¿ Australian government officials, in their recently announced budget, set aside an additional A$31 million (US$18.3 million) over three years to develop the biotechnology industry in Australia. Most of the money, about A$20 million, will be used to provide "early stage assistance to researcher and companies to bridge the commercialization gap." There were no additional details on how the government intended to apply the funds to commercialization. The rest of the money will be spent on a range of biotech projects, including a public education program and one that will assess the environmental risks associated with genetically modified organisms. Once a budget is announced by the Australian government it is unlikely to be changed.

¿ Oxford BioMedica plc, of Oxford, UK, has extended its access to the family of cytochrome P450 enzymes in cancer gene therapy, through an expanded agreement with the Massachusetts General Hospital, Boston University and the Dana-Farber Cancer Institute. Under the deal Oxford BioMedica will pay an undisclosed up-front fee, milestones and royalties, and the U.S. partners will invest #275,000 in Oxford BioMedica shares. The cytochrome P450 gene CYP2B6 is the gene used in MetXia-P450, Oxford BioMedica's lead product, which is in Phase I/II trials. MetXia-P450 is targeted at the tumor, where the enzyme activates the chemotherapeutic drug cyclophosphamide. CEO Alan Kingsman said the expanded agreement was "a recognition and endorsement of the progress we have made in the clinical development of MetXia-P450 since signing the original agreement in October 1997."

¿ Prolifix Ltd., of Abingdon, UK, which specializes in cell cycle control, has been awarded a U.S. patent for a novel target in breast cancer. The company discovered that the cell cycle control protein CyclinD1 interacts directly with estrogen receptors and stimulates the proliferation of breast tumor cells. It is currently optimizing several small molecules that have been found to inhibit this interaction. CEO Brigit Norinder said the granting of the patent "further secures the company's position as a leading player in cell cycle-based drug discovery."

¿ The Centre for Applied Microbiology and Research (CAMR), a UK government-funded center, has agreed an exclusive #20 million (US$29.5 million) license and collaboration agreement with the eye care company Allergan Inc., of Irvine, Calif., to commercialize CAMR's neurotoxin technology for the treatment of acute and chronic pain. Allergan will fund a joint research program with CAMR to generate clinical candidates and advance them to clinical trials. If successful the collaboration will then be extended to development and commercialization. In addition to #20 million for R&D fees and milestone payments, CAMR will be entitled to royalties on any products. CAMR's technology arises from research into the neurotoxins produced by the pathogen Clostridium botulinum. By removing the part of the neurotoxin that binds to motor nerve fibers, and attaching ligands which target the peripheral nerves responsible for transmitting pain signals, CAMR says it has produced a new class of long-lasting analgesic. It has few, if any, of the side effects of opiate products.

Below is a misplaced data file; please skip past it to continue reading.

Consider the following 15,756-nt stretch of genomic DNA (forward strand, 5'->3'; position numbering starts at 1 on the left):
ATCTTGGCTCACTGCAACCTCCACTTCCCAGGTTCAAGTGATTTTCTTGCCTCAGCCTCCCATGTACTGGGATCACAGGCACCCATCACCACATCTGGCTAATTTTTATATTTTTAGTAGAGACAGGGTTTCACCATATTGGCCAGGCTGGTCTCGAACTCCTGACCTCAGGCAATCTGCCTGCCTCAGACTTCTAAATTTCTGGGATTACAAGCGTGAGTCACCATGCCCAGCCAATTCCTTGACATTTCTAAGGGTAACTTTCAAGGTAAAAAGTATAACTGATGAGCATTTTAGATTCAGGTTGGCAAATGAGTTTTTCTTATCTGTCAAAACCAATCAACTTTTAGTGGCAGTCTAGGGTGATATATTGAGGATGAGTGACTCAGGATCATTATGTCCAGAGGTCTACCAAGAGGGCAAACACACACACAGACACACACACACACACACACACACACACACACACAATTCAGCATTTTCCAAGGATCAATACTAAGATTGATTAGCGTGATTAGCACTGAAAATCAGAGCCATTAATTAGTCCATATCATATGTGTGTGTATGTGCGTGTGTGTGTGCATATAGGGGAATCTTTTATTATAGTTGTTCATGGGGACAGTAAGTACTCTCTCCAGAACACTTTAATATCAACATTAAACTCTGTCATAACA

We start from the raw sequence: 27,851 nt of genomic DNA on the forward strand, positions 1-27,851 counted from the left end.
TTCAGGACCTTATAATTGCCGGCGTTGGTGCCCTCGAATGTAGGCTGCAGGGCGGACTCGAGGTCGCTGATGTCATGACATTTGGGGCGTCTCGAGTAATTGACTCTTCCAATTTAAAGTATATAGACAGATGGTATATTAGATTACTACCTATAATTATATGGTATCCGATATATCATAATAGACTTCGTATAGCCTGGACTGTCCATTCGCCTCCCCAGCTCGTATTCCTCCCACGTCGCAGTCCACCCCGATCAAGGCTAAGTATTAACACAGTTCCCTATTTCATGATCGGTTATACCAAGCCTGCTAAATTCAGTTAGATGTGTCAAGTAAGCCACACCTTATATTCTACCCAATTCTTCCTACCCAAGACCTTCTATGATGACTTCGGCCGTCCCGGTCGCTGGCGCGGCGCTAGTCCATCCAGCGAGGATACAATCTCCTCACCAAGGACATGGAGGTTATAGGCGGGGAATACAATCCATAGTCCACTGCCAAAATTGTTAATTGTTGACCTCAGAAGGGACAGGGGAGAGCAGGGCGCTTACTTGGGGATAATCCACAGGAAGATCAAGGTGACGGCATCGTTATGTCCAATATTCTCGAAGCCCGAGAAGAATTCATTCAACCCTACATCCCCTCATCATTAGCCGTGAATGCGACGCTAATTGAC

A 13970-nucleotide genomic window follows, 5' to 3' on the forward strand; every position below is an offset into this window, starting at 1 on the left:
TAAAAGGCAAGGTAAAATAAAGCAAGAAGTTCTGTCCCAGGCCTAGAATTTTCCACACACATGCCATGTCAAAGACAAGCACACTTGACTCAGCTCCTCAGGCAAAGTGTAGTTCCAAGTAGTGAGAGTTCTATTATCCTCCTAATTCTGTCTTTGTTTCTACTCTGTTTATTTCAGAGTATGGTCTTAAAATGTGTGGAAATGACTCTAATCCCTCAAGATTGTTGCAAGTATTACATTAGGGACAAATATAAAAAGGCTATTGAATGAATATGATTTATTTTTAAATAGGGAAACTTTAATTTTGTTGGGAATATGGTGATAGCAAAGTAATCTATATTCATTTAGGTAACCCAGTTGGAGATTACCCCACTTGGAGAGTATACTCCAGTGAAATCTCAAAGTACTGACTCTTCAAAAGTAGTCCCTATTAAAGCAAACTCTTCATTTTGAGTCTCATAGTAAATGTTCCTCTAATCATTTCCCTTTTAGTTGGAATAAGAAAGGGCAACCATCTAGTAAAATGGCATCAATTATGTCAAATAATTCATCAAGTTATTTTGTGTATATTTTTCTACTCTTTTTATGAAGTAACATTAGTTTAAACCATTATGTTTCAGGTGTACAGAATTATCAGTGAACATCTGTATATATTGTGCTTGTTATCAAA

¿ Trigen Holdings plc, of London, last week put plans to float on London's Alternative Investment Market on hold, due to the downturn in the sector. The company, which has been privately financed since its formation in 1992, was aiming to raise #15 million (US$22 million). Trigen was formed to commercialize drug development work carried out by the charity the Thrombosis Research Institute in London. The company has three clinical candidates and controls two proprietary drug discovery technologies. Its lead compounds are an intravenous and an oral formulation of TRI 50b, a novel inhibitor of thrombin, one of the key components of the blood clotting process, and an inhibitor of Factor IXa, another component of blood clotting. The intravenous form of TRI 50b is in Phase II; the oral form has just completed two Phase I studies. Trigen intends to seek a pharmaceutical partner for late-stage clinical development.

¿ Eurogene Ltd., of London, has raised #15 million (US$22 million) in its second round of financing and said the money will be used to progress the development portfolio. It recently moved its lead product, a collar reservoir device for local gene delivery, into a Phase I study in blood vessel hyperplasia. Eurogene was formed in 1997 with seed funding from Merlin Ventures. In 1998 it raised #3 million in follow-on funding from the Merlin Fund. Other products in the pipeline include treatments for cachexia, psoriasis and angiogenic diseases of the eye. The collar reservoir device, inserted at the time of cardiac surgery, delivers a gene for vascular endothelial growth factor (VEGF) via the outside surface of the blood vessels, using a lipid delivery system. The VEGF protein produced by the gene inhibits the proliferation of smooth muscle cells, thus preventing vessels being blocked. The collar biodegrades after 28 days. Delivery in this way is aimed at enhancing local gene delivery while limiting systemic exposure. The liposome vector is produced by Valentis Inc., of Burlingame, Calif., which has already demonstrated that it can be used with VEGF. Eurogene says the device could enter Phase II/III trials before the end of 2000.

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